Last September Master McLeod of the Ontario Superior Court of Justice issued an e-discovery order that was just brought to my attention and that makes some points about the discovery of a hard drive.
The order involves an external hard drive that a departed employee (and defendant) admitted contained his former employer’s (and plaintiff’s) information and turned over to plaintiff counsel for “forensic review.” Plaintiff counsel did not use a forensic IT specialist to review the drive. It reviewed the drive itself and segregated a number of potentially privileged files. It also discovered over 400 zip files that contained backups of information from the defendant’s personal laptop.
Master McLeod held that the defendant should review the files that plaintiff counsel had segregated as potentially privileged. In doing so, he commented that there was an honest misunderstanding about the meaning of “forensic review” and that plaintiff counsel took adequate steps to protect itself from exposure to privileged communications. Nonetheless, according to Master McLeod “conducting the document review in house without specific agreement or disclosure was less than prudent.”
Master McLeod also held that the plaintiff could continue to review the 400 plus zip files through its forensic expert. He said:
In my view this kind of analysis is best conducted by an arm’s length expert for two reasons. The first is that the data ostensibly belongs to the opposing party and will contain irrelevant confidential information (as anticipated) and apparently privileged information (which does not appear to have been anticipated by the defendant at least). The second reason is that the personnel conducting the analysis may have to be witnesses at trial and that militates against the use of in house I.T. or paralegal staff.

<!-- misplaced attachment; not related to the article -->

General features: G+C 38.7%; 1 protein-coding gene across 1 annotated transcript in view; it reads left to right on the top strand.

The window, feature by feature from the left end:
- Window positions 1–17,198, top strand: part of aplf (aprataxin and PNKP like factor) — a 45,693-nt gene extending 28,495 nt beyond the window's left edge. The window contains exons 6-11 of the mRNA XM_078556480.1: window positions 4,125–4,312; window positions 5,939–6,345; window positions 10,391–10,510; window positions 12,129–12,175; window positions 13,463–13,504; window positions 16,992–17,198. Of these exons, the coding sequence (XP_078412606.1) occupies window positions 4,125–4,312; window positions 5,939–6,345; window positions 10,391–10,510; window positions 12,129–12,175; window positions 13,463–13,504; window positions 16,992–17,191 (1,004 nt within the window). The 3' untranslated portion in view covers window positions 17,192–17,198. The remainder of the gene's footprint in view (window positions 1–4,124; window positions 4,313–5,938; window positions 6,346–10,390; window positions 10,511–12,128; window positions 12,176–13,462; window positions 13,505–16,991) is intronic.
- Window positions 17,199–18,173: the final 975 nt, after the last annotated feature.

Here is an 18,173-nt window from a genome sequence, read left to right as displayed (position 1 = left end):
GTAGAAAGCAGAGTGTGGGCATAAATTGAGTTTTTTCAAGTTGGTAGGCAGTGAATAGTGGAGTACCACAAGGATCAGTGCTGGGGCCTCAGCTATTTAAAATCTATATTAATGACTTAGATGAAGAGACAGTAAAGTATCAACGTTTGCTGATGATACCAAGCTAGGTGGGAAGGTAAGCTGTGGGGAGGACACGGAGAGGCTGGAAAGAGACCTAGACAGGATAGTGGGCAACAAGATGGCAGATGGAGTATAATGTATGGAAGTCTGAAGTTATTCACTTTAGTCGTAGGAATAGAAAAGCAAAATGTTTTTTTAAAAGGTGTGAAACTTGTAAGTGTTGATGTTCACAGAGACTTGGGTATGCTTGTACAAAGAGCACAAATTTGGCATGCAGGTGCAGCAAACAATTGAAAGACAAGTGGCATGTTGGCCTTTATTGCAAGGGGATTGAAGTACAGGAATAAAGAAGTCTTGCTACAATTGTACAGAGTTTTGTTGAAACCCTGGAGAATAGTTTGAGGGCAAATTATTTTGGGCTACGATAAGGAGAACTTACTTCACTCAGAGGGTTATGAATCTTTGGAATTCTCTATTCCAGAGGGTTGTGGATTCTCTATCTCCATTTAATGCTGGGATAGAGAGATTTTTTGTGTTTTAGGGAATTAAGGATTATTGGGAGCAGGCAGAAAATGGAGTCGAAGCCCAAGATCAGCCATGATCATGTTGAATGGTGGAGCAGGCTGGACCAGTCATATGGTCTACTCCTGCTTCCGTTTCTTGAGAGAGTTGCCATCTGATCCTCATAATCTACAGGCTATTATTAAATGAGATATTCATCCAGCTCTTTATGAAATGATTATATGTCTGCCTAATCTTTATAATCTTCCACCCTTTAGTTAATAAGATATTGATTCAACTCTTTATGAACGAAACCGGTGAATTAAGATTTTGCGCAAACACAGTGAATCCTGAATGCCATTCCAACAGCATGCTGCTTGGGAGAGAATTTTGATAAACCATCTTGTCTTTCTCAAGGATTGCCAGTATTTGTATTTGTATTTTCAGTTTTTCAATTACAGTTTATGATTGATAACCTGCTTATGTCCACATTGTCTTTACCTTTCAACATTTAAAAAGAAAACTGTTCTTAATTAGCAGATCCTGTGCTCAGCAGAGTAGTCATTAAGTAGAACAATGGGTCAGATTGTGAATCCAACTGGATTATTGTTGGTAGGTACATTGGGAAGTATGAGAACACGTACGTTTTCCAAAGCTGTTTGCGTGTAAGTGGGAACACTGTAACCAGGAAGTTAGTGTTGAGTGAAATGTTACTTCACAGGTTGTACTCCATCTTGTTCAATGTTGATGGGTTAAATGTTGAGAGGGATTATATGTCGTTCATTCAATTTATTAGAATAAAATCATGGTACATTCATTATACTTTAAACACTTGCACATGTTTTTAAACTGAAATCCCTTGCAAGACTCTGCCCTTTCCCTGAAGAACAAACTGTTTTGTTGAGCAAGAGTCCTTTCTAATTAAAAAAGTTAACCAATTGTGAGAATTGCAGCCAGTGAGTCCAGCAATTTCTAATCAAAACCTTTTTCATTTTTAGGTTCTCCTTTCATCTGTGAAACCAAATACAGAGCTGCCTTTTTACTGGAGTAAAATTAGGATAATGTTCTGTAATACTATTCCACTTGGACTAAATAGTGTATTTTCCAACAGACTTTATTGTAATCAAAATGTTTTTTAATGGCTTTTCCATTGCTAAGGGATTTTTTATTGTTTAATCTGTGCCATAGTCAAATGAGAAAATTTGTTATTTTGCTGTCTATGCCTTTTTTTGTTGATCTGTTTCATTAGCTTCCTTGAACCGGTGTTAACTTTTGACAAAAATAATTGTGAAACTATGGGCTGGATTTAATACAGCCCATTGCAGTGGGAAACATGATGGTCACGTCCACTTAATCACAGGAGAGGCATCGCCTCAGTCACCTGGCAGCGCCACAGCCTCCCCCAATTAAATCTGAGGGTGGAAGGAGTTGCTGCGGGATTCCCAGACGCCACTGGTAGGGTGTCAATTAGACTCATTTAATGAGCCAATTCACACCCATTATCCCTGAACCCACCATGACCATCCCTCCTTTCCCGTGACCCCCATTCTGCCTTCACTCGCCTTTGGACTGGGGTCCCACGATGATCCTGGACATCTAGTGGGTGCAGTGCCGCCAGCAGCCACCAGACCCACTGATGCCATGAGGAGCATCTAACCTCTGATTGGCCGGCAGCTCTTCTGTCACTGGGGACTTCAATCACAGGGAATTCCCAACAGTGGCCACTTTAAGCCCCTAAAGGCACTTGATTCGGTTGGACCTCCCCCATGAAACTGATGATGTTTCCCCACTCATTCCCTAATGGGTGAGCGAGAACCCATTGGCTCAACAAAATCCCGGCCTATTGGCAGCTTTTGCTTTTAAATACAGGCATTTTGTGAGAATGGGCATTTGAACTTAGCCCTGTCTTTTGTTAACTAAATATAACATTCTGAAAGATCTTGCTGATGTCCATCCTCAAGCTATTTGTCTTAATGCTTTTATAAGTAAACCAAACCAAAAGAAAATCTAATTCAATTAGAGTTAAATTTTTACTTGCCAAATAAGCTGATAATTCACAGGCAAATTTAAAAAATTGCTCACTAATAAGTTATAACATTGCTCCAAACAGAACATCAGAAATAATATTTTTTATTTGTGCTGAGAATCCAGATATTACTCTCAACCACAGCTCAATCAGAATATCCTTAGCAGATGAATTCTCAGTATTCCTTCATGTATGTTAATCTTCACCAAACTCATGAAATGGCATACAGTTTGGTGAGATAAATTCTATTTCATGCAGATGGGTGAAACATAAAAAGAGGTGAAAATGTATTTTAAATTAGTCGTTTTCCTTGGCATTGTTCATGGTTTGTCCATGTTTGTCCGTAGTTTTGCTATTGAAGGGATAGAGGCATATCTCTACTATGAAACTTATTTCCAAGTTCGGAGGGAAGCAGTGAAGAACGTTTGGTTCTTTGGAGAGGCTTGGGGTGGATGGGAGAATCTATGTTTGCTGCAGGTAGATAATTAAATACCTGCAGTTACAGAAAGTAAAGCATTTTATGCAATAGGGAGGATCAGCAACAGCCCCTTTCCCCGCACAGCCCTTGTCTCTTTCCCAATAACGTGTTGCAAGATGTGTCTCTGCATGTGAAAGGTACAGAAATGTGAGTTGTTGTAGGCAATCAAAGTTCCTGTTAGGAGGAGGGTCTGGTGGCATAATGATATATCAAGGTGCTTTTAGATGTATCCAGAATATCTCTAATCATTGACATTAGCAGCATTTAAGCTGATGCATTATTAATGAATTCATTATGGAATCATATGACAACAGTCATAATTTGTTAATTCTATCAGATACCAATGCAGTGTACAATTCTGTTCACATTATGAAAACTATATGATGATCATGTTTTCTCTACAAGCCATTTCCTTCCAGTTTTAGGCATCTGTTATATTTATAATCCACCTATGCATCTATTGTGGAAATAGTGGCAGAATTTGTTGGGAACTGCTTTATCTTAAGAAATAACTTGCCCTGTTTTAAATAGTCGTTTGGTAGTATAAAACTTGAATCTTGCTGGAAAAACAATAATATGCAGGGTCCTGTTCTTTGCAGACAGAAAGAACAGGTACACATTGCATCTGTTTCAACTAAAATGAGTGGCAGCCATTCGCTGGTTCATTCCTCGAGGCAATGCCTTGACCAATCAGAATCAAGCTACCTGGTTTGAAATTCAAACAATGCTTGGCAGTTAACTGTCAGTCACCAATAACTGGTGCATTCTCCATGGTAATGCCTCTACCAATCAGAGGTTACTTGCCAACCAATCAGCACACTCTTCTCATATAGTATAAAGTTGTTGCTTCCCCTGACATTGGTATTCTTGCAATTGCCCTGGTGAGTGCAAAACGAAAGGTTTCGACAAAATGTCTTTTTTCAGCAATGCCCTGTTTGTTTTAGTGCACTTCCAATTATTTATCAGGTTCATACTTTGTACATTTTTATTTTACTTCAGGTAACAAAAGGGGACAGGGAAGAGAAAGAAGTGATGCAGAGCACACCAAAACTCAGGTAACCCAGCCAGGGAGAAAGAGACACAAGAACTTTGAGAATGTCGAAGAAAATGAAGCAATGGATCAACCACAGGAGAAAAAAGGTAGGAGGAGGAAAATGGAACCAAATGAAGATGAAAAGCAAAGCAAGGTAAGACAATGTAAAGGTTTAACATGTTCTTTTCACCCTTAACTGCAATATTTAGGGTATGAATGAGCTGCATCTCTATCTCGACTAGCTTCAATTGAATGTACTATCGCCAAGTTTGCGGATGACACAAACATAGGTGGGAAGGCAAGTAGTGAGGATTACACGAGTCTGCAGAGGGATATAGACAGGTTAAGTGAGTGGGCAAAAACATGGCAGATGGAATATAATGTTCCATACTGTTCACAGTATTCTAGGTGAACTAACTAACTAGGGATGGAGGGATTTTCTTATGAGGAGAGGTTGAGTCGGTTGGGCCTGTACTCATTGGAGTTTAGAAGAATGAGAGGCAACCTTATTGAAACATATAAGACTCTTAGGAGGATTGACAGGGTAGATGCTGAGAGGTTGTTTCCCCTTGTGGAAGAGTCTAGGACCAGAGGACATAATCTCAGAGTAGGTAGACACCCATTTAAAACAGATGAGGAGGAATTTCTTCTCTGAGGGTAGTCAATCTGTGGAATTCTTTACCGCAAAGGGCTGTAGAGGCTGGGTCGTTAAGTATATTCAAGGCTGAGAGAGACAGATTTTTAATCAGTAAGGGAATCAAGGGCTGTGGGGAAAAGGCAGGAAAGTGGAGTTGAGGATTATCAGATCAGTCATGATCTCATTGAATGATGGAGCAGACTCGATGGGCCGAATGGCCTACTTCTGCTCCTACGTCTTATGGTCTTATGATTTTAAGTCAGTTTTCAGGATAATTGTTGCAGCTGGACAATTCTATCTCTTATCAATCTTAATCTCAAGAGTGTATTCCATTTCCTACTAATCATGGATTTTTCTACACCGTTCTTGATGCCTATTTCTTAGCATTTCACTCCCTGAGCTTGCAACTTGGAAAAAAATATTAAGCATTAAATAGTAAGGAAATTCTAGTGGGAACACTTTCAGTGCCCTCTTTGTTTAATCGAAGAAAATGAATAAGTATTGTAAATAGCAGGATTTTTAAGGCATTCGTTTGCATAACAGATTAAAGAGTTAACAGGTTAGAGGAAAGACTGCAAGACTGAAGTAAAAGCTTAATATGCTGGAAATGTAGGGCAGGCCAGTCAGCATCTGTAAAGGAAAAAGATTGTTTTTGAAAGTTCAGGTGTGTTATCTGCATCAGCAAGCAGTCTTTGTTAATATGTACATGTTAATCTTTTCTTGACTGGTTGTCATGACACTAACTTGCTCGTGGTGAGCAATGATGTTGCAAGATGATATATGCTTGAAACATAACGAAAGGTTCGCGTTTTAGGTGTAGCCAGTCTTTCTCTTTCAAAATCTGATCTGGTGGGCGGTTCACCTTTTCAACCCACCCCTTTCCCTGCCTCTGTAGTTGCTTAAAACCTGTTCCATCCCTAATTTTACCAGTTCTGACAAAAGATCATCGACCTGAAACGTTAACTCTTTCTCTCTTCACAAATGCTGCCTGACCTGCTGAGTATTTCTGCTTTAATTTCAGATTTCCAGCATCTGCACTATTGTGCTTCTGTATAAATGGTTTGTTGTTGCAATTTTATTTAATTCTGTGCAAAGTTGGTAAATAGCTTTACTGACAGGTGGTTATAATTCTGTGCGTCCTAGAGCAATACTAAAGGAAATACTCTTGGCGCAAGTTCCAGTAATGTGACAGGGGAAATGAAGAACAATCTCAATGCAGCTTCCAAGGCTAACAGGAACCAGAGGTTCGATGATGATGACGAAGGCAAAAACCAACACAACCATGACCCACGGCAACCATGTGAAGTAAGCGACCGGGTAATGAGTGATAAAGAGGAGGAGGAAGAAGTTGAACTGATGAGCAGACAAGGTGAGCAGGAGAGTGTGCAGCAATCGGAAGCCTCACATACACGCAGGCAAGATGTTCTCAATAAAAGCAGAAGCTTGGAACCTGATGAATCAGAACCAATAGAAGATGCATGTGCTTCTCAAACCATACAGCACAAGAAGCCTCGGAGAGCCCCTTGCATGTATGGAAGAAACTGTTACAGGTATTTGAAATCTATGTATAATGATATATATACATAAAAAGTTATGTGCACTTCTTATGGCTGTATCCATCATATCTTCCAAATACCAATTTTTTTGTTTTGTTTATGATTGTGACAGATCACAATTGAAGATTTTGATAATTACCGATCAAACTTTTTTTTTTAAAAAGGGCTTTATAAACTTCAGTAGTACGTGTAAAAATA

Notably, Master McLeod rejected a defendant argument that the zip files should not be reviewed at all based on a statement in the Sedona Canada Principles that indicates recourse to backup files should not ordinarily be within the scope of production. He held that, In the circumstances, the backup files were a potentially critical source of evidence that the plaintiff was prepared to review. The plaintiff would bear the cost of the review subject to cost recovery at the end of the day.